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People v. Wilson





Appeal from the Circuit Court of Ford County; the Hon. William M. Roberts, Judge, presiding.


The defendant, Cheryl Lynn Wilson, appeals from her conviction of shoplifting several packages of cigarettes. We reverse and remand for a new trial.

Trial was held December 3, 1984. Testimony indicates that on August 16, 1984, an employee of the Gibson City, Illinois, Eisner store, observed the defendant slipping several packages of cigarettes into her jeans. The employee notified the store manager of what she had seen and the owners then accosted the defendant. The store owners accompanied the defendant to the store office and then asked her if she had any of the store's merchandise. After initially denying that she had any merchandise, the defendant then unzipped her jeans and produced two packs of cigarettes. When the store owner asked the defendant if she had any other merchandise, the defendant handed her four additional packs of cigarettes.

Caroline Kemper, a Gibson City police officer, was called to the Eisner store and arrested the defendant. The officer retrieved the cigarettes, which were labelled People's exhibit No. 1 at trial, and testified that the defendant stated she had been going to her car to get money to pay for the cigarettes. The defendant also told the officer that the cigarettes were for her boyfriend because she did not smoke. After the defendant's motion for a directed verdict was denied, the defense rested without presenting evidence.

The jury returned a verdict finding the defendant guilty of retail theft in violation of section 16A-3(a) of the Criminal Code of 1961 (Ill. Rev. Stat. 1983, ch. 38, par. 16A-3(a)). The court sentenced the defendant to seven days in the county jail and ordered her to pay restitution of $20.

On appeal, the defendant raises three arguments. The defendant initially contends that the trial court erred in failing to question prospective jurors on several critical issues during voir dire. Although the defendant submitted a number of questions for the court to ask, the crucial questions relate to whether the jurors understood that the defendant was presumed innocent throughout the trial and whether the jurors understood and agreed with the proposition that the State must establish the defendant's guilt beyond a reasonable doubt; whether the prospective jurors would hold against the defendant her failure to testify; and whether the jurors could vote for a verdict of not guilty if the State did not meet its burden.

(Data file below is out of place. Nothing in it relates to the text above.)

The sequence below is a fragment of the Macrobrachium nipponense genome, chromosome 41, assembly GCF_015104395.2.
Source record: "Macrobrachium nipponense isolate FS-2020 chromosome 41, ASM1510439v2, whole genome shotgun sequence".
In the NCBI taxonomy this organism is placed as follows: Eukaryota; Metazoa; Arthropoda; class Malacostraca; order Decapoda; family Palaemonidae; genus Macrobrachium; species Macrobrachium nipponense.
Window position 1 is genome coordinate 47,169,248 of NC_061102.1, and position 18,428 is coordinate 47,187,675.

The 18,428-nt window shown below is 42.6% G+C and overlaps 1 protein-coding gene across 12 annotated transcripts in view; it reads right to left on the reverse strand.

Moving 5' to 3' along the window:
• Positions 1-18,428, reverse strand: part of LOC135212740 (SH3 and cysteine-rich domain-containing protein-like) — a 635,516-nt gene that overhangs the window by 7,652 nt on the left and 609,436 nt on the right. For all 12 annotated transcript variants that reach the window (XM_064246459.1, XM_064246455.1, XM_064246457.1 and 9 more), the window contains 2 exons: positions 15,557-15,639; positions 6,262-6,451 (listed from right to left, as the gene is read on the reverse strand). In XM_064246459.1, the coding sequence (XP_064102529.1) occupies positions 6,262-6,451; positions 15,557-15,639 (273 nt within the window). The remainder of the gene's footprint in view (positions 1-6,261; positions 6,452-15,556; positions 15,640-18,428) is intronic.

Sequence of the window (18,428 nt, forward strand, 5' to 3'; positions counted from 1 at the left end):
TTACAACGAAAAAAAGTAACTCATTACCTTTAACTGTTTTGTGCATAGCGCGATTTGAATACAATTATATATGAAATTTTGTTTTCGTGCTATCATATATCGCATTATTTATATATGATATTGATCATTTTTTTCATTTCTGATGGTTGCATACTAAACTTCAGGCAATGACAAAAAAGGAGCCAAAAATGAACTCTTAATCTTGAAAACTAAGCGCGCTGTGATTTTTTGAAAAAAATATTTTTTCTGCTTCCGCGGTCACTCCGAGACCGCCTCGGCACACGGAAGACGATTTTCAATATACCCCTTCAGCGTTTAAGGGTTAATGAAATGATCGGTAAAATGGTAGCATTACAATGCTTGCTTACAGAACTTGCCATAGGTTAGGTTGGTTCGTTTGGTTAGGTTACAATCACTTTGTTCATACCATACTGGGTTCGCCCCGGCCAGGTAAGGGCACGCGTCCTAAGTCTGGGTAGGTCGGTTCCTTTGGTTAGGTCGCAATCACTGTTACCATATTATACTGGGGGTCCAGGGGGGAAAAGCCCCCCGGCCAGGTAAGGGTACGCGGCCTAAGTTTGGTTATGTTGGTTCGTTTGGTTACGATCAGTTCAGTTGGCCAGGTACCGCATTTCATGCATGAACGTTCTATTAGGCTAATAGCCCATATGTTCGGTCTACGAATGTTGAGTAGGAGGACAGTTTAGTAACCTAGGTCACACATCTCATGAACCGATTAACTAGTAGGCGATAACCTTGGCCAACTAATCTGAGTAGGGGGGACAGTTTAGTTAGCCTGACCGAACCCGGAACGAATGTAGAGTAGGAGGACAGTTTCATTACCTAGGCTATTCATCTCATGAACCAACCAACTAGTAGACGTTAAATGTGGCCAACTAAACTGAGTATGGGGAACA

The defendant also claims that the People's jury instruction No. 11 contained an impermissible mandatory presumption which relieved the State of proving all elements of its case. The disputed instruction stated:

"If you find that the defendant concealed on her person, unpurchased merchandise offered for sale at a retail merchandise establishment; and removed that merchandise beyond the last known station for receiving payments for that merchandise, said person shall be presumed to have possessed the merchandise with the intention of retaining it or with the intention of depriving the merchant permanently of the possession, use or benefit of such merchandise without paying the full retail value of the merchandise.

However, this presumption is not binding on you and you may take into consideration any other evidence in determining whether or not the defendant committed retail theft." (Emphasis added.)

Finally, the defendant contends that her sentence was excessive and that the trial court erred in not stating its reasons for incarcerating her rather than placing her under court supervision. We do not reach this last argument in light of our disposition of the first two contentions.

• 1, 2 Generally, the trial court has discretion in questioning prospective jurors. (94 Ill.2d R. 234.) Although Supreme Court Rule 234 states jurors shall not be questioned "directly or indirectly concern[ing] matters of law or instructions," the Illinois Supreme Court has ruled that when questions go to the "heart of a particular bias or prejudice," such questions must be asked notwithstanding Rule 234. (People v. Zehr (1984), 103 Ill.2d 472, 477, 469 N.E.2d 1062, 1063.) In Zehr, defense counsel tendered the following questions, which the trial court left unasked:

"1. If at the close of all the evidence and after you have heard arguments of counsel you believe that the State has failed to sustain the burden of proof and has failed to prove the defendant guilty beyond a reasonable doubt, would you have any hesitation whatsoever in returning a verdict of Not Guilty?

2. If the defendant, Mr. Zehr, decides not to testify in his own behalf, would you hold it against him?

3. Do you understand that the defendant is presumed innocent and does not have to offer any evidence in his own behalf, but must be proven guilty beyond a reasonable doubt by the ...

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